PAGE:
WEE, w[=e], _n._ a short distance, a short time.--_adj._ tiny. [Scand. form of _way_; Dan. _vei_, Ice. _vegr_; not conn. with Ger. _wenig_, little.]
WEED, w[=e]d, _n._ any useless plant of small growth: anything useless or troublesome; a sorry animal, a worthless fellow: (_coll._) a cigar.--_v.t._ to free from weeds: to remove anything hurtful or offensive.--_adjs._ WEED'ED, WEED'-GROWN, overgrown with weeds.--_n._ WEED'ER.--_n.pl._ WEED'ER-CLIPS (_Scot._), shears for weeding.--_ns._ WEED'ERY, a place full of weeds; WEED'INESS; WEED'ING-CHIS'EL, -FOR'CEPS, -FORK, -HOOK, -TONGS (_pl._) garden implements of varying forms for destroying weeds.--_adjs._ WEED'LESS; WEED'Y, weed-like, consisting of weeds; worthless. [A.S. _weod_, an herb.]
WEED, w[=e]d, _n._ a garment, esp. in _pl._ a widow's mourning apparel.--_adj._ WEED'Y, clad in widow's mourning. [A.S. _w['ae]d_, clothing; Old High Ger. _w[=a]t_, cloth; cf. _leinwand_.]
WEED, w[=e]d, _n._ (_Scot._) a popular name for any sudden illness, cold, or relapse with febrile symptoms in women after confinement or nursing: lymphangitis in the horse.--Also WEID.
WEEK, w[=e]k, _n._ the space of seven days, esp. from Sunday to Sunday: the six working days of the week.--_n._ WEEK'DAY, any day of the week except Sunday.--_adj._ WEEK'LY, coming, happening, or done once a week.--_adv._ once a week.--_n._ a publication appearing once a week.--WEEK ABOUT, in alternate periods of seven days.--A PROPHETIC WEEK (_B._), seven years; A WEEK OF SUNDAYS (_coll._), seven weeks: a long time; FEAST OF WEEKS, a Jewish festival lasting seven weeks; GREAT WEEK, HOLY WEEK, PASSION WEEK, the week preceding Easter Sunday; THIS DAY WEEK, a week from to-day. [A.S.
_wice_; Dut. _week_, Ger. _woche_.]
WEEK, w[=e]k, _n._ (_Spens._). Same as WICK.
WEEL, w[=e]l, _n._ a whirlpool. [A.S. _w['ae]l_.]
WEEL, w[=e]l, _n._ (_prov._) a trap or snare for fish: (_her._) a bearing resembling such.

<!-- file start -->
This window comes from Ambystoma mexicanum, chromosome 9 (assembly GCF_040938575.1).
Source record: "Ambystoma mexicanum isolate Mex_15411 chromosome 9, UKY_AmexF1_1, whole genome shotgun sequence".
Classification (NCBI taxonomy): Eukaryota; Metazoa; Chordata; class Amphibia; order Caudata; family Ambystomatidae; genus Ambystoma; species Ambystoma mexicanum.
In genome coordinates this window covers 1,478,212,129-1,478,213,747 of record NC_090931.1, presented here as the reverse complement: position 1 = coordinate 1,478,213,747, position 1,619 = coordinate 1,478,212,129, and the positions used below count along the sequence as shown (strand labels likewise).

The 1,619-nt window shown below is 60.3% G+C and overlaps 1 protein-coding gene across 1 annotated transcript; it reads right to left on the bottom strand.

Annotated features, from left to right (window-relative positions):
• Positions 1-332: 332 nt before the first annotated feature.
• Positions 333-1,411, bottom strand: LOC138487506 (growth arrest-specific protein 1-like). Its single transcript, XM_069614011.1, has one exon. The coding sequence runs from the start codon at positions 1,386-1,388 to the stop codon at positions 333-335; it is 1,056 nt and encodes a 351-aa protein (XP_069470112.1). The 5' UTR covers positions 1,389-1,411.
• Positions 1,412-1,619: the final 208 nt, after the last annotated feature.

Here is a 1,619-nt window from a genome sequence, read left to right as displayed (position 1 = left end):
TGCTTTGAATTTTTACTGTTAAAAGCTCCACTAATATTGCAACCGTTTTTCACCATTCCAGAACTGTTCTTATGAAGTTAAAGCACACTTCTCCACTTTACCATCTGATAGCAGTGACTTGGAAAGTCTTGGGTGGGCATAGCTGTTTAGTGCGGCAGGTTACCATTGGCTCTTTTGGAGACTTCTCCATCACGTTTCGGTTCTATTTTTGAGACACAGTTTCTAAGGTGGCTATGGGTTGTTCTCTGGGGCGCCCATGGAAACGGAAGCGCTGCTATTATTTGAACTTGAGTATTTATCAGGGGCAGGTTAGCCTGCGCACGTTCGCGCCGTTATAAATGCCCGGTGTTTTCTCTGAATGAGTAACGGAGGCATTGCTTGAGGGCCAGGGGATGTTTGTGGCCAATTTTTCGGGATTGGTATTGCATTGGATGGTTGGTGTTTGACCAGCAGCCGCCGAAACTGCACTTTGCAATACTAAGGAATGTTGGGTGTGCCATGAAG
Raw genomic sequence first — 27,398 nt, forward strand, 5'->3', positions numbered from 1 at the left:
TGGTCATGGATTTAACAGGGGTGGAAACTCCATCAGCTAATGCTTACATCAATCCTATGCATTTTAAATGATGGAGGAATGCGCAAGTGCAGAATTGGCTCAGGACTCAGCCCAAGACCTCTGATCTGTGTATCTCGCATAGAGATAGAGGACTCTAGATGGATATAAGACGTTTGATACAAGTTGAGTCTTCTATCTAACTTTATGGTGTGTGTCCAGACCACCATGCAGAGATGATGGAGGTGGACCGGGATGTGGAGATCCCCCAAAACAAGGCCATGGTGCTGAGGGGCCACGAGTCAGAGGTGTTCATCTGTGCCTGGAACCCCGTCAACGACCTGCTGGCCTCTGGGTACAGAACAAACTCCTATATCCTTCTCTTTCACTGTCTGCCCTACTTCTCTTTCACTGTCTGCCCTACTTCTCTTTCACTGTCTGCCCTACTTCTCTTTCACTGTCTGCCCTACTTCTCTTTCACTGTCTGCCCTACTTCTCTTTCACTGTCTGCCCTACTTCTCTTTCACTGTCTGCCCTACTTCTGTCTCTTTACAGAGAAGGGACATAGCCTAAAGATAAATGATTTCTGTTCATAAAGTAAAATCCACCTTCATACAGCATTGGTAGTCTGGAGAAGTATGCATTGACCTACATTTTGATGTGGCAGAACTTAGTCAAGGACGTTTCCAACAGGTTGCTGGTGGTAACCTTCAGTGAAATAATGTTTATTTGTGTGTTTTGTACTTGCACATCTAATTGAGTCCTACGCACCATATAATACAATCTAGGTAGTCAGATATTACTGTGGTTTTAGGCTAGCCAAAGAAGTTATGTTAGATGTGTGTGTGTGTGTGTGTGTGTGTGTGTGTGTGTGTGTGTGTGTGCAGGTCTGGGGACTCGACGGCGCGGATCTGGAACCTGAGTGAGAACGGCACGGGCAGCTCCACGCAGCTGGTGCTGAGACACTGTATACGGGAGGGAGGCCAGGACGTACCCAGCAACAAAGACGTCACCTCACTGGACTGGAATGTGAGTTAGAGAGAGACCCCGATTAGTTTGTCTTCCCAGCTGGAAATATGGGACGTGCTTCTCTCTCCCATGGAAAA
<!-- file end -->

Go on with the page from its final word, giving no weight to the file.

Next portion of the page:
WEEL, w[=e]l, _adv._ (_Scot._) well.
WEEM, w[=e]m, _n._ (_Scot._) a subterranean dwelling.
WEEN, w[=e]n, _v.i._ to think or fancy. [A.S. _wenan_--_wen_ (Ger. _wahn_), expectation, hope.]
WEEP, w[=e]p, _v.i._ to express grief by shedding tears: to wail or lament: to drip, rain: to be pendent, as a _weeping_ willow.--_v.t._ to lament: to pour forth:--_pa.t._ and _pa.p._ wept.--_n._ WEEP'ER, one who weeps: a white border round the sleeve of a mourning dress: a crape hat-band: a widow's crape-veil: anything pendent.--_adj._ WEEP'ING, drooping the branches (as it were through grief).--_ns._ WEEP'ING-ASH, a variety of the common European ash, with drooping branches; WEEP'ING-BIRCH, a variety of the white birch, with drooping branches.--_adv._ WEEP'INGLY.--_adj._ WEEP'ING-RIPE (_Shak._), ripe or ready for tears.--_ns._ WEEP'ING-ROCK, a rock through which water percolates slowly; WEEP'ING-SPRING, a spring from which water escapes slowly; WEEP'ING-TREE, a tree with long pendulous branches; WEEP'ING-WILL'OW (see WILLOW).--_adj._ WEEP'Y, oozy. [A.S.
_wepan_--_wop_, clamour; allied to Goth. _wopjan_.]
WEET, WEET'ING, WEET'INGLY, WEET'LESS, obsolete form of wit, &c.
WEET, dialectal form of _wet_.
WEEVER, w[=e]'v[.e]r, _n._ a genus of fishes (_Trachinus_) of which two species are British, with sharp dorsal and opercular spines capable of inflicting serious wounds.--Also _Sting-fish_. [Perh. conn. with L.
WEEVIL, w[=e]v'il, _n._ a popular name for a large number of beetles, with the anterior part of the head prolonged into a beak or proboscis, feeding upon plants: any insect injurious to stored grain.--_adjs._ WEEV'ILED, WEEV'ILLED, WEEV'ILY, WEEV'ILLY, infested by weevils. [A.S. _wifel_; Ger.
WEFT, weft, _n._ the threads woven into and crossing the warp--also WOOF.--_n._ WEFT'AGE, texture. [A.S. _weft_--_wefan_, to weave.]